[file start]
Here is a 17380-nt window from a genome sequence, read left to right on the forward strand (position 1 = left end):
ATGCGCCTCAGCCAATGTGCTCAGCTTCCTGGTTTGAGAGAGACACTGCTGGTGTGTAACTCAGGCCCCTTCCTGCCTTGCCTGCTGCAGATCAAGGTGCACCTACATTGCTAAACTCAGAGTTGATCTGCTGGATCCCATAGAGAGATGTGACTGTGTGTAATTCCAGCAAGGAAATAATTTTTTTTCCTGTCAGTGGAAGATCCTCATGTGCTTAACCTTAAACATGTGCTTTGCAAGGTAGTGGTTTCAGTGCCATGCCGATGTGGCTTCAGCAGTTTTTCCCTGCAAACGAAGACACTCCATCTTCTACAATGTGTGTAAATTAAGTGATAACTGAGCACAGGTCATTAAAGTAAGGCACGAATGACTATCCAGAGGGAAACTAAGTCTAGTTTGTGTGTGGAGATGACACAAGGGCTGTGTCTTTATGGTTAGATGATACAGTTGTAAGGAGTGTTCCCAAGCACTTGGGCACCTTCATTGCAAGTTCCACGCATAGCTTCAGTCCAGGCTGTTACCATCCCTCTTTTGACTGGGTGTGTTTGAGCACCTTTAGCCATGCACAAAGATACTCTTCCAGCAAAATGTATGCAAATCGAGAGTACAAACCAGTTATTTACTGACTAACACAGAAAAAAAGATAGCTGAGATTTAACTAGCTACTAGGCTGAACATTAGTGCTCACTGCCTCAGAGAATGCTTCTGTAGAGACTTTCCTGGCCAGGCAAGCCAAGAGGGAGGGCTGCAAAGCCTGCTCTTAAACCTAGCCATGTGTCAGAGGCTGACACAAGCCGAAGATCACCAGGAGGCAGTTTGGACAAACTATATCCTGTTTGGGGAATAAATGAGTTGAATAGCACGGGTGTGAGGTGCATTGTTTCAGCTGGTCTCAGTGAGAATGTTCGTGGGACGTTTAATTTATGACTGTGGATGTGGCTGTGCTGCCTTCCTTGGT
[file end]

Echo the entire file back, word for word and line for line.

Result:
Here is a 17380-nt window from a genome sequence, read left to right on the forward strand (position 1 = left end):
ATGCGCCTCAGCCAATGTGCTCAGCTTCCTGGTTTGAGAGAGACACTGCTGGTGTGTAACTCAGGCCCCTTCCTGCCTTGCCTGCTGCAGATCAAGGTGCACCTACATTGCTAAACTCAGAGTTGATCTGCTGGATCCCATAGAGAGATGTGACTGTGTGTAATTCCAGCAAGGAAATAATTTTTTTTCCTGTCAGTGGAAGATCCTCATGTGCTTAACCTTAAACATGTGCTTTGCAAGGTAGTGGTTTCAGTGCCATGCCGATGTGGCTTCAGCAGTTTTTCCCTGCAAACGAAGACACTCCATCTTCTACAATGTGTGTAAATTAAGTGATAACTGAGCACAGGTCATTAAAGTAAGGCACGAATGACTATCCAGAGGGAAACTAAGTCTAGTTTGTGTGTGGAGATGACACAAGGGCTGTGTCTTTATGGTTAGATGATACAGTTGTAAGGAGTGTTCCCAAGCACTTGGGCACCTTCATTGCAAGTTCCACGCATAGCTTCAGTCCAGGCTGTTACCATCCCTCTTTTGACTGGGTGTGTTTGAGCACCTTTAGCCATGCACAAAGATACTCTTCCAGCAAAATGTATGCAAATCGAGAGTACAAACCAGTTATTTACTGACTAACACAGAAAAAAAGATAGCTGAGATTTAACTAGCTACTAGGCTGAACATTAGTGCTCACTGCCTCAGAGAATGCTTCTGTAGAGACTTTCCTGGCCAGGCAAGCCAAGAGGGAGGGCTGCAAAGCCTGCTCTTAAACCTAGCCATGTGTCAGAGGCTGACACAAGCCGAAGATCACCAGGAGGCAGTTTGGACAAACTATATCCTGTTTGGGGAATAAATGAGTTGAATAGCACGGGTGTGAGGTGCATTGTTTCAGCTGGTCTCAGTGAGAATGTTCGTGGGACGTTTAATTTATGACTGTGGATGTGGCTGTGCTGCCTTCCTTGGT